R. Kelly Trial: Reporter Jim DeRogatis Ordered To Testify About Sex Tape

Defense wants to prove Chicago Sun-Times writer tampered with or created evidence.

CHICAGO — Though he tried to fight it, Chicago Sun-Times reporter Jim DeRogatis will be forced to testify in R. Kelly’s child-pornography trial, Judge Vincent Gaughan ruled when he issued a subpoena for the reporter on Friday (May 30). The defense, however, will not be allowed to ask DeRogatis about his sources.

In February 2002, DeRogatis (along with fellow Sun-Times reporter Abdon Pallasch) broke the story about the existence of the alleged Kelly sex tape, a copy of which he received from an anonymous source and later turned in to the police. Defense attorney Marc Martin argued that since the tape had been in DeRogatis’ “sole and exclusive possession,” they needed the reporter’s testimony to establish chain of custody. But more than that, he argued, the defense needed to establish whether DeRogatis tampered with or even created the evidence as part of his “extreme bias” against Kelly.

THE R. KELLY TRIAL: IN BRIEF

Status of Trial
Opening arguments began on May 20, with a string of witnesses taking the stand since

The Charges
Kelly faces 14 counts of child pornography — seven for directing, seven for producing.

What’s at Stake?
Kelly faces 15 years in prison and a $100,000 fine. If convicted, he’d have to register as a sex offender.

For full coverage of the ongoing R. Kelly case, see The R. Kelly Trial Reports.

“Mr. Kelly has a constitutional right to show that this person has a bias, a bias so strong that it helped a reporter violate the law,” Martin said.

“Did a reporter morph [the sex tape]?” Sun-Times lawyer Damon Dunn countered. “First you’d have to show that the tape was in fact morphed . And then you’d have to show that the technology necessary to do that was available to the reporter. And then you’d have to show that the reporter superimposed the images and got the contemporaneous soundtrack from radio broadcasts made years prior for this purpose. And then you’d have to show that this reporter distributed this videotape to other witnesses.”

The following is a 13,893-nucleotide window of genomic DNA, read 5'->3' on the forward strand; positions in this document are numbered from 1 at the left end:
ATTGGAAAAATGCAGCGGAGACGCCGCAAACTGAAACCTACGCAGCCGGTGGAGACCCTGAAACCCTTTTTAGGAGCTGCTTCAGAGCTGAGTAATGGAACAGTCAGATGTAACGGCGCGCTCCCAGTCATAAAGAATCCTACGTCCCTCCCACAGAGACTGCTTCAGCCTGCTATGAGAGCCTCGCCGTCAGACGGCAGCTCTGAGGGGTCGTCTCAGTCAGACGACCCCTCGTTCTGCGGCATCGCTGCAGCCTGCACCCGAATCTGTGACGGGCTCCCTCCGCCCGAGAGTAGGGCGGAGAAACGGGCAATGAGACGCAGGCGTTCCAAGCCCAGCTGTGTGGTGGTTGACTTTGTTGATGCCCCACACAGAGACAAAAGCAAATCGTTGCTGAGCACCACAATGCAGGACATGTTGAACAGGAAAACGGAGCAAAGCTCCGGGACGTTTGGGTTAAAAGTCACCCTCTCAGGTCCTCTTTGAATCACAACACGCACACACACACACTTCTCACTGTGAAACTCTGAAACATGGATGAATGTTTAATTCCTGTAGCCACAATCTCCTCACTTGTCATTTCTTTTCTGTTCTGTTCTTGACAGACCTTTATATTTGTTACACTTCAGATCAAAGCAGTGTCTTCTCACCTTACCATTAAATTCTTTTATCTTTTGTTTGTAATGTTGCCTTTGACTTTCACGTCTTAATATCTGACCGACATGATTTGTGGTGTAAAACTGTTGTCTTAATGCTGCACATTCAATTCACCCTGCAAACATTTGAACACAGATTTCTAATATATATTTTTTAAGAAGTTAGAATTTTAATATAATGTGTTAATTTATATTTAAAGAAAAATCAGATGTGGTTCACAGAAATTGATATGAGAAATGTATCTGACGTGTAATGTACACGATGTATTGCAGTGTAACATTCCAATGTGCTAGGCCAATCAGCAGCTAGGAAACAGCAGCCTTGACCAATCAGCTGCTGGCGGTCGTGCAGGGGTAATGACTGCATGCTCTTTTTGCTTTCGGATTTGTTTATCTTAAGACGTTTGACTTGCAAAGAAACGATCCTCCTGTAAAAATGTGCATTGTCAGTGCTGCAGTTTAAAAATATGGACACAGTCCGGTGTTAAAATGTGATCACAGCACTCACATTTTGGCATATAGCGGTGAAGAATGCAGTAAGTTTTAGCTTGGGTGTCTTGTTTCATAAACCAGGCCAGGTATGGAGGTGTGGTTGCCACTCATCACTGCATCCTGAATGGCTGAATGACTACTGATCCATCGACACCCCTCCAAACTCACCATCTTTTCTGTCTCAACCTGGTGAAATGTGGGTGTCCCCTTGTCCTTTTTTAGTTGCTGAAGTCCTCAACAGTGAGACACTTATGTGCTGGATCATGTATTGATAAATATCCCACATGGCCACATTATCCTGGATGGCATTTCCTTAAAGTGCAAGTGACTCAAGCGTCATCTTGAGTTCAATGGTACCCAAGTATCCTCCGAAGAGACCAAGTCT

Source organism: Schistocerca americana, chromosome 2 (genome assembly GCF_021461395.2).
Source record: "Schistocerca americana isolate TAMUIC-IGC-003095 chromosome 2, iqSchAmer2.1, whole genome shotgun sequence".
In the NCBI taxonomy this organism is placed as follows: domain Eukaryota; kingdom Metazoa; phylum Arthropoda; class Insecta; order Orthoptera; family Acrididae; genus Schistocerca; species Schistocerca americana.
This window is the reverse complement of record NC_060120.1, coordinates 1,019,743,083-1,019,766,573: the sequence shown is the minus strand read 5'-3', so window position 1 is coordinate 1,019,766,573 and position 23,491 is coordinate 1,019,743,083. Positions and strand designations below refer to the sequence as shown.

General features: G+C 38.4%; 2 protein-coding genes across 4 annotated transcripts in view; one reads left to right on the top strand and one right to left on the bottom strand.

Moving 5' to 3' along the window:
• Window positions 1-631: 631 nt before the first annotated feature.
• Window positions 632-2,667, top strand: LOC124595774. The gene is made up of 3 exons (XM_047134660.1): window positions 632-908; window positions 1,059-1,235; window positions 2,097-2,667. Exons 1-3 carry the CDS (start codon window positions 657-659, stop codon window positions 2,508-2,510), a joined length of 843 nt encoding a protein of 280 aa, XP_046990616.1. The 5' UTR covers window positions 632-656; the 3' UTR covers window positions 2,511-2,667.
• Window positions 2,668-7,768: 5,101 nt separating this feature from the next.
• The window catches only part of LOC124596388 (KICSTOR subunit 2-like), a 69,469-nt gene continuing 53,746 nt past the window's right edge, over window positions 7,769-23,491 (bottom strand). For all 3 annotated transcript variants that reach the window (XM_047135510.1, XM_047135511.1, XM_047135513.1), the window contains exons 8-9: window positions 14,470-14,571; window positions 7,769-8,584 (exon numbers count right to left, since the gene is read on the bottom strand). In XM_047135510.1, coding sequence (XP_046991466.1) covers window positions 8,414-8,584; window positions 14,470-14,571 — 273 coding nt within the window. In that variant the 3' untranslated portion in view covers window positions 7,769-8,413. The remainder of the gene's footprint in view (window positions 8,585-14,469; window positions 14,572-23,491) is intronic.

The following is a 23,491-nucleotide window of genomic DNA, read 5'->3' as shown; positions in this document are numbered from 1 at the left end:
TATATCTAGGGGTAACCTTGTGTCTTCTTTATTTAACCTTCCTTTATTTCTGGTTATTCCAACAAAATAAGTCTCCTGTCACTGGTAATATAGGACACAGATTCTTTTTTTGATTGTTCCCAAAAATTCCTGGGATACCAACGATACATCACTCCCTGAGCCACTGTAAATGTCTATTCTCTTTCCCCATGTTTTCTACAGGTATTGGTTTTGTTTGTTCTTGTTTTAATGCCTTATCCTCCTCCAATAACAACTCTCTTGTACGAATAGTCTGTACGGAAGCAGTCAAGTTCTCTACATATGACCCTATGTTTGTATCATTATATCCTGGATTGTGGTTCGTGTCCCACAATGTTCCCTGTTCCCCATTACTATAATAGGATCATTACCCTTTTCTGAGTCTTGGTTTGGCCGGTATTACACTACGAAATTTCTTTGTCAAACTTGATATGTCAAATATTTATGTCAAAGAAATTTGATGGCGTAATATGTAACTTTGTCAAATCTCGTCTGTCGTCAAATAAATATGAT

Regardless, Dunn added, “Whether or not DeRogatis has a bias against pedophiles is of no importance to this case,” since it is not a defamation case.

Martin also claimed that in allegedly making a copy of the tape and showing it to witness Stephanie “Sparkle” Edwards in February 2002, DeRogatis committed a felony: possession of child pornography (which would seem to contradict the defense’s claim that the tape does not constitute child pornography ). If a crime were committed, Dunn countered, prosecution of that crime should come from the state, not the defense.

“What does this have to do with chain of custody?” Dunn asked rhetorically. “Nothing.”

Whether DeRogatis possessed a copy in February 2002 or not, he could not be charged, since the statute of limitations would have passed. That also means the reporter could not rely upon Fifth Amendment protection against self-incrimination.

“The law is clear,” Martin said. “The Fifth Amendment does not apply.”

Gaughan said the defense could seek DeRogatis’ testimony, within limits. The defense would not be permitted to ask him about how the tape was placed in his mailbox, or by whom. The defense would also have to narrow its question about whether DeRogatis possessed a copy of the tape other than the one he gave the police to just whether he had a copy, period. Any notes or memos made prior to and including February 1, 2002, would not be allowed, since that could put the source in jeopardy, but any materials relating to Sparkle would be allowed, “since she’s not the source,” Gaughan said.

Martin agreed that the defense would not seek DeRogatis’ source, “unless of course [DeRogatis] took the position that he lied in his articles and lied to the police and there is a known source.”

While the state and the defense were in the judge’s chambers discussing a separate matter, a fan approached Kelly sitting alone at the defense table and tried to give the singer a couple of CDs. Introducing himself as “a lawyer and a musician,” Mike Roman attempted to give the singer two albums for what he described as a Santana-like band. With an apologetic look on his face, Kelly refused to accept the CDs, telling Roman that there was a court decorum order and he wasn’t even allowed to talk to him. Bailiffs escorted Roman out of the courthouse when they realized he was talking to the defendant.

Find a review of the major players in the R. Kelly trial here . For full coverage of the R. Kelly case, see the R. Kelly Reports and check out this complete timeline of the events leading up to the trial.